Does Obesity Surgery Convert "Bingers" to "Grazers"?Tuesday, April 1, 2008
Classical Binge Eating Disorder (as defined by DSM-IV) is found in around 20-40% of severely obese patients presenting at bariatric centres (including ours). Numerous studies have shown that patients with BED can achieve significant weight loss, resolution of comorbidities and improvement in quality of life with obesity surgery and therefore should not generally be denied surgery.
Nevertheless, many centres (including ours) are reluctant to operate on patients with active BED fearing poorer outcomes and greater distress. It turns out that we really don’t know much about how bariatric surgery affects eating patterns in patients with BED.
This question was now addressed by Susan Colles and colleagues from Monash University in Melbourne in a study published in the March issue of OBESITY. Colles and colleagues planned to study eating behaviours in 180 patients before and 12 months following laparoscopic adjustable gastric banding (LABG). Of these, 6 did not receive surgery, 1 died of a myocardial infarct and 44 (25% of eligible subjects) did not return for the 12-month survey (more on this later).
While only 14% of patients had BED at baseline, 31% were described as “uncontrolled eaters”, 40% had night eating syndrome (NES) and 26% were “grazers”.
Although all groups, including the “bingers” lost similar amounts of weight and BED reduced to 3% in this group, patients with preoperative BED were most likely to develop uncontrolled eating or grazing. Patients who reported uncontrolled eating or grazing after surgery tended to lose less weight and reported greater psychological distress.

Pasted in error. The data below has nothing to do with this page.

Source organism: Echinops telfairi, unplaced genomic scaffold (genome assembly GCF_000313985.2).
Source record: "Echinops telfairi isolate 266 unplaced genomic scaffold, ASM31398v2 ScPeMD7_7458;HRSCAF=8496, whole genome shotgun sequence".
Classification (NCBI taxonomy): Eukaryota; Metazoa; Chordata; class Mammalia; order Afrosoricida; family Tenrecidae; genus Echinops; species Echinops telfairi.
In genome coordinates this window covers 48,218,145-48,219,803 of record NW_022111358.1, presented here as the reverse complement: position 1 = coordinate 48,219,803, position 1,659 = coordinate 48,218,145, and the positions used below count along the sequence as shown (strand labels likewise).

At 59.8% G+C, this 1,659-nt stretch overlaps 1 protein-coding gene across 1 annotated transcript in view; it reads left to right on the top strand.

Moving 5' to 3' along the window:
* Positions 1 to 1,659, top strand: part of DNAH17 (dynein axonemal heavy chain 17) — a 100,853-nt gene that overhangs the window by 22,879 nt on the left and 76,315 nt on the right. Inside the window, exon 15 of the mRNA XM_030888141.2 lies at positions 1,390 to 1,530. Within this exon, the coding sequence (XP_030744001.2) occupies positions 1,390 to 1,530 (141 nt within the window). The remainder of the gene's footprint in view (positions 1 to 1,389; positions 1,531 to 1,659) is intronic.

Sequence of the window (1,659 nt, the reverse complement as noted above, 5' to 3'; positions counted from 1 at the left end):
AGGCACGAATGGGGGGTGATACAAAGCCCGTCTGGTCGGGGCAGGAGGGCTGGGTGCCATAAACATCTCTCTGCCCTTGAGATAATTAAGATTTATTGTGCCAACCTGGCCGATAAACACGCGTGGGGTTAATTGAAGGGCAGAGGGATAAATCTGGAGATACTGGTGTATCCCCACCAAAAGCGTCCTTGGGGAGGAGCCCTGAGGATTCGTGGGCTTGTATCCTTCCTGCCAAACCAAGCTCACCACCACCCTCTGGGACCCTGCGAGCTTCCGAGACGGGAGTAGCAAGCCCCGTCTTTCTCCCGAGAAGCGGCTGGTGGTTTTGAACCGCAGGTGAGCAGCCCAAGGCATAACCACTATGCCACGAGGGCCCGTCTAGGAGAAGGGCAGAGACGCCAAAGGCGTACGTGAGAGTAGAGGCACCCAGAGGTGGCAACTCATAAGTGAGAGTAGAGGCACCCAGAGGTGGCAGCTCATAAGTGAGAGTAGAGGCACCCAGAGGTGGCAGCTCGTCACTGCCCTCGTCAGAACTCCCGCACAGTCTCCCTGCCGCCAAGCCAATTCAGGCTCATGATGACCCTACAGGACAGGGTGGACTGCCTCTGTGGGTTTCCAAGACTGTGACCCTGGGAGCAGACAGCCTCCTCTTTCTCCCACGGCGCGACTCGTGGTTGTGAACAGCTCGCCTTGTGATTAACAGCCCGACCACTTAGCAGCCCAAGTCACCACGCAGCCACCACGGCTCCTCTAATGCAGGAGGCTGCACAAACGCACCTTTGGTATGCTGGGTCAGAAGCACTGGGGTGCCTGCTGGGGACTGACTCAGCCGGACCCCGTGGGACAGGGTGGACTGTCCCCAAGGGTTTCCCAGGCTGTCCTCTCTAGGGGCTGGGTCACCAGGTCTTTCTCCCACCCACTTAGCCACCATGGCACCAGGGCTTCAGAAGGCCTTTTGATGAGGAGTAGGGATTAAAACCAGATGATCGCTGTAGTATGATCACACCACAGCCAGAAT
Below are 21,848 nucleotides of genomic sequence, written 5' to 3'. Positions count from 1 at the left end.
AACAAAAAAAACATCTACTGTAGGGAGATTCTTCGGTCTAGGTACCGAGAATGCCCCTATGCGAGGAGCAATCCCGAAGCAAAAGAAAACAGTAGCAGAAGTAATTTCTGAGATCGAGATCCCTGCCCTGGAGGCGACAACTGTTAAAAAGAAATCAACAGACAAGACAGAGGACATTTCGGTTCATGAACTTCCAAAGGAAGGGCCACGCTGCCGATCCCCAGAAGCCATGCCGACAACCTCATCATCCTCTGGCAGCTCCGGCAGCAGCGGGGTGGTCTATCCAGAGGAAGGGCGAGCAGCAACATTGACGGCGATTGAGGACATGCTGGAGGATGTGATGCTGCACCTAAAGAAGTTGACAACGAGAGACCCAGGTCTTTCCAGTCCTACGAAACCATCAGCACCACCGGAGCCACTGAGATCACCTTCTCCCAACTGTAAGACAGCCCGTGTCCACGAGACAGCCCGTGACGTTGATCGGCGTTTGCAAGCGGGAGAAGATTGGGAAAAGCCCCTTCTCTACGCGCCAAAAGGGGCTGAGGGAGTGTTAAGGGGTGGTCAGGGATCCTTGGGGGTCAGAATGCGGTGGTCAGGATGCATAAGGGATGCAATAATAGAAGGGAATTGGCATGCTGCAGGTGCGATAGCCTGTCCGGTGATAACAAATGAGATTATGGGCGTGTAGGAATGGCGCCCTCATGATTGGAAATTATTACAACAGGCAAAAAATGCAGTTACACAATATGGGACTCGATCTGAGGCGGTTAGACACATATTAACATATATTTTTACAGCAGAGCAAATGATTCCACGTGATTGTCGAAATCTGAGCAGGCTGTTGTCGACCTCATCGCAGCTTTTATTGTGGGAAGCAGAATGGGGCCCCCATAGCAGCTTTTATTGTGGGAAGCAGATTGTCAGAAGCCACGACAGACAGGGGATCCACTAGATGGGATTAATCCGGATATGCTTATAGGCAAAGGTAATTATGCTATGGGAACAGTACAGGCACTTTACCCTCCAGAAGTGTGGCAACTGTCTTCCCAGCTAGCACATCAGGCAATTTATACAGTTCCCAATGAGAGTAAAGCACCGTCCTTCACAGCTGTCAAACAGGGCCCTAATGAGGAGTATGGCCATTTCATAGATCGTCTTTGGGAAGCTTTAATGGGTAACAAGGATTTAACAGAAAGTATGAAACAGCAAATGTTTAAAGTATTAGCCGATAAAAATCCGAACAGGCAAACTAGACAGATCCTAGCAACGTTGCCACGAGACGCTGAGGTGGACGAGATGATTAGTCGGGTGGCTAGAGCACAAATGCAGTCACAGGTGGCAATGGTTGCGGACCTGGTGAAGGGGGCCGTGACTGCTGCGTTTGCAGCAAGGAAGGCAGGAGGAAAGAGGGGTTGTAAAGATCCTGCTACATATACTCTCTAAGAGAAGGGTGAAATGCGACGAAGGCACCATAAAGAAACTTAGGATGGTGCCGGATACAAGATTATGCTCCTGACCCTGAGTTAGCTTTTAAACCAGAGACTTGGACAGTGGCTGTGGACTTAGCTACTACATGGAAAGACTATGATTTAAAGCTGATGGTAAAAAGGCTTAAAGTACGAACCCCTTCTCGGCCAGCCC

Interestingly, the authors report that the 12-month non-responders were more likely to have had presurgical BED, have lost less weight and attended less clinic appointments. This may be due to patients with these behaviours feeling more ashamed about their “loss of control” and therefore avoiding follow-up visits.
This study highlights the risk of preoperative “bingers” to become “uncontrolled eaters” or “grazers” resulting in psychological distress and poorer weight outcomes. As these patients are more likely to drop out of follow-up they may also be at increased long-term risk of nutritional deficiencies and other long-term complications of bariatric surgery.
In an accompanying paper in the same issue of OBESITY, Colles and colleagues describe how “loss of control” may be at the root of the significant psychological distress of patients with BED resulting in their greater likelihood of seeking out bariatric surgery as a means to control their eating behaviour. This may well in part explain the high prevalence of BED in patients presenting in bariatric clinics.
Clearly, we need to learn more about how to pre-screen patients for potentially poor outcomes and how best to monitor post-surgical patients for the development of aberrant eating behaviours.
Given that BED, once diagnosed, is actually quite responsive to psychological treatments resulting in a remarkably high rate of resolution, I wonder about the rational for operating on patients with active BED – after all weight loss should not be the only parameter by which results of obesity surgery are measured.